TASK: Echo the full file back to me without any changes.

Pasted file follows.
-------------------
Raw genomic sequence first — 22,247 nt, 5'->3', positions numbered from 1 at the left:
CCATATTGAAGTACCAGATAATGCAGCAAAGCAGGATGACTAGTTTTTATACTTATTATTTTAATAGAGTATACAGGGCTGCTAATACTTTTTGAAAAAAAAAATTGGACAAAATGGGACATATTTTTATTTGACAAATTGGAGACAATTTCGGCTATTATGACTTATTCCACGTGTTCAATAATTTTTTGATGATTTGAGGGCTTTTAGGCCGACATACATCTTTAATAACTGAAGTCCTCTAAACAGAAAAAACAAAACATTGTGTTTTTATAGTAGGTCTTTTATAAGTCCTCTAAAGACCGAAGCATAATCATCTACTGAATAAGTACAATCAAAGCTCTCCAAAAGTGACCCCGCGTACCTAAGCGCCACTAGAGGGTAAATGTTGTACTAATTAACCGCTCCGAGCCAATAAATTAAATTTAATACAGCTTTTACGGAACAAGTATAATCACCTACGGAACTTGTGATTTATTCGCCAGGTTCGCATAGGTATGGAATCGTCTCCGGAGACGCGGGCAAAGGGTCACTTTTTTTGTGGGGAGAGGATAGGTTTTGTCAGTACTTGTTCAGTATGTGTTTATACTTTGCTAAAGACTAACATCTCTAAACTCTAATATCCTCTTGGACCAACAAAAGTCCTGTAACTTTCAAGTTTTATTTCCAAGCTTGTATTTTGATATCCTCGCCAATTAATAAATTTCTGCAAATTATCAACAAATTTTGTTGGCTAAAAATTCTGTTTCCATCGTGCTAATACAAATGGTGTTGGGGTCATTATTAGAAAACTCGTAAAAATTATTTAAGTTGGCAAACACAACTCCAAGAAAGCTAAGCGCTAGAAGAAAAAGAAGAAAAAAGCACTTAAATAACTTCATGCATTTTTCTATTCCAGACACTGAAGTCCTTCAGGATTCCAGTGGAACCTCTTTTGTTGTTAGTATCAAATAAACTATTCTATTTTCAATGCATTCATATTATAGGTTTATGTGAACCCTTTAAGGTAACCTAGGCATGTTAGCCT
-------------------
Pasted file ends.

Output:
Raw genomic sequence first — 22,247 nt, 5'->3', positions numbered from 1 at the left:
CCATATTGAAGTACCAGATAATGCAGCAAAGCAGGATGACTAGTTTTTATACTTATTATTTTAATAGAGTATACAGGGCTGCTAATACTTTTTGAAAAAAAAAATTGGACAAAATGGGACATATTTTTATTTGACAAATTGGAGACAATTTCGGCTATTATGACTTATTCCACGTGTTCAATAATTTTTTGATGATTTGAGGGCTTTTAGGCCGACATACATCTTTAATAACTGAAGTCCTCTAAACAGAAAAAACAAAACATTGTGTTTTTATAGTAGGTCTTTTATAAGTCCTCTAAAGACCGAAGCATAATCATCTACTGAATAAGTACAATCAAAGCTCTCCAAAAGTGACCCCGCGTACCTAAGCGCCACTAGAGGGTAAATGTTGTACTAATTAACCGCTCCGAGCCAATAAATTAAATTTAATACAGCTTTTACGGAACAAGTATAATCACCTACGGAACTTGTGATTTATTCGCCAGGTTCGCATAGGTATGGAATCGTCTCCGGAGACGCGGGCAAAGGGTCACTTTTTTTGTGGGGAGAGGATAGGTTTTGTCAGTACTTGTTCAGTATGTGTTTATACTTTGCTAAAGACTAACATCTCTAAACTCTAATATCCTCTTGGACCAACAAAAGTCCTGTAACTTTCAAGTTTTATTTCCAAGCTTGTATTTTGATATCCTCGCCAATTAATAAATTTCTGCAAATTATCAACAAATTTTGTTGGCTAAAAATTCTGTTTCCATCGTGCTAATACAAATGGTGTTGGGGTCATTATTAGAAAACTCGTAAAAATTATTTAAGTTGGCAAACACAACTCCAAGAAAGCTAAGCGCTAGAAGAAAAAGAAGAAAAAAGCACTTAAATAACTTCATGCATTTTTCTATTCCAGACACTGAAGTCCTTCAGGATTCCAGTGGAACCTCTTTTGTTGTTAGTATCAAATAAACTATTCTATTTTCAATGCATTCATATTATAGGTTTATGTGAACCCTTTAAGGTAACCTAGGCATGTTAGCCT